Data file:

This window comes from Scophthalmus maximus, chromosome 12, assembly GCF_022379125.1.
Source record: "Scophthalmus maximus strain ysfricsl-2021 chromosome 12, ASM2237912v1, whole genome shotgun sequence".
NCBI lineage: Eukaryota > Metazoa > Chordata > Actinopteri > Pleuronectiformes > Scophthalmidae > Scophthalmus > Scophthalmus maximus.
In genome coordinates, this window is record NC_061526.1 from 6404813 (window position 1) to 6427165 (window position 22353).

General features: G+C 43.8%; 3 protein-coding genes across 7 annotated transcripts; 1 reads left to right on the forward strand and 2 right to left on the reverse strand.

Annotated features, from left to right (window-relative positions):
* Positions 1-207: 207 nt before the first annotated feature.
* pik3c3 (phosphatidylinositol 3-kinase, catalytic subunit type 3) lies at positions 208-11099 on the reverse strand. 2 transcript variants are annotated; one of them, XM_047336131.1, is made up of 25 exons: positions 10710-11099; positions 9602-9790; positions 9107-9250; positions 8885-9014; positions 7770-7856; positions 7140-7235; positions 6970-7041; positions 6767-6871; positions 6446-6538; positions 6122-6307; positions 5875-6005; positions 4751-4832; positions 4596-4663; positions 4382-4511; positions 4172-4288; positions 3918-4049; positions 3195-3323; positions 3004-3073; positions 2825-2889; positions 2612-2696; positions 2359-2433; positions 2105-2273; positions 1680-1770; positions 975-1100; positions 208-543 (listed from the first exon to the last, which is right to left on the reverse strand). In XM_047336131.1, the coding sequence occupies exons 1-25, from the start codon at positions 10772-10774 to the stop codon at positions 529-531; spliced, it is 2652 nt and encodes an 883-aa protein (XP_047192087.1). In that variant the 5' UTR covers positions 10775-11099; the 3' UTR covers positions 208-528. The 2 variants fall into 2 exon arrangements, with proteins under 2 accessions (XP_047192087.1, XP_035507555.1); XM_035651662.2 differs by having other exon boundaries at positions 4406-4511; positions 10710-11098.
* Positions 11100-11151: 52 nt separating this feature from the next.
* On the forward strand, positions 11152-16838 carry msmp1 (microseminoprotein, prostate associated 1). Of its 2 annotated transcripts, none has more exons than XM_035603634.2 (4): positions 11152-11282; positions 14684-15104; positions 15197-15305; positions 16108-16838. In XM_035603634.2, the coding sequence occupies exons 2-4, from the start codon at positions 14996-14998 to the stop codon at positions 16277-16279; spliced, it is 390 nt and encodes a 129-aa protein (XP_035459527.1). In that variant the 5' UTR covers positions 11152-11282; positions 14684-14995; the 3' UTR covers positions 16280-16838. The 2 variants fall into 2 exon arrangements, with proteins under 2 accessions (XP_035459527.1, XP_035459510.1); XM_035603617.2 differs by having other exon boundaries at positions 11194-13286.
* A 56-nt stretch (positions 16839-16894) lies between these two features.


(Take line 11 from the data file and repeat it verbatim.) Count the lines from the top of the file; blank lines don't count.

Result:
* A 56-nt stretch (positions 16839-16894) lies between these two features.